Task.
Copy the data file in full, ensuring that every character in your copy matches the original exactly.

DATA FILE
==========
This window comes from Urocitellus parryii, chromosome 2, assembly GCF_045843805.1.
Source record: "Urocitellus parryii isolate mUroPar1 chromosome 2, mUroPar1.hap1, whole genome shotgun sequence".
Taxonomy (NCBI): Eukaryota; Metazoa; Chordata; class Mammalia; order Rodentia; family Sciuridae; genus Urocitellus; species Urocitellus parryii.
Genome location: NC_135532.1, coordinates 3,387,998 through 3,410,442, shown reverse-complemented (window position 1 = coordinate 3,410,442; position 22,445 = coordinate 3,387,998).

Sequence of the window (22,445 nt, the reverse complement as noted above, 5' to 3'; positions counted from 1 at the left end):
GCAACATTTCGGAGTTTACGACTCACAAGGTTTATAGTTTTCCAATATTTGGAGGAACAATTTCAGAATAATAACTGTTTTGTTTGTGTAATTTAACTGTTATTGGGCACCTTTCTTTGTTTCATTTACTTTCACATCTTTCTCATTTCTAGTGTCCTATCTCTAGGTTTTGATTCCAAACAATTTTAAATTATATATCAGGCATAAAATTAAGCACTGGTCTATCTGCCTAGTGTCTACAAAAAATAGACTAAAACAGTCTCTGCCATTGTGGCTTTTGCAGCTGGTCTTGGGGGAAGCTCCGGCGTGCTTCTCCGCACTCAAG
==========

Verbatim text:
This window comes from Urocitellus parryii, chromosome 2, assembly GCF_045843805.1.
Source record: "Urocitellus parryii isolate mUroPar1 chromosome 2, mUroPar1.hap1, whole genome shotgun sequence".
Taxonomy (NCBI): Eukaryota; Metazoa; Chordata; class Mammalia; order Rodentia; family Sciuridae; genus Urocitellus; species Urocitellus parryii.
Genome location: NC_135532.1, coordinates 3,387,998 through 3,410,442, shown reverse-complemented (window position 1 = coordinate 3,410,442; position 22,445 = coordinate 3,387,998).

Sequence of the window (22,445 nt, the reverse complement as noted above, 5' to 3'; positions counted from 1 at the left end):
GCAACATTTCGGAGTTTACGACTCACAAGGTTTATAGTTTTCCAATATTTGGAGGAACAATTTCAGAATAATAACTGTTTTGTTTGTGTAATTTAACTGTTATTGGGCACCTTTCTTTGTTTCATTTACTTTCACATCTTTCTCATTTCTAGTGTCCTATCTCTAGGTTTTGATTCCAAACAATTTTAAATTATATATCAGGCATAAAATTAAGCACTGGTCTATCTGCCTAGTGTCTACAAAAAATAGACTAAAACAGTCTCTGCCATTGTGGCTTTTGCAGCTGGTCTTGGGGGAAGCTCCGGCGTGCTTCTCCGCACTCAAG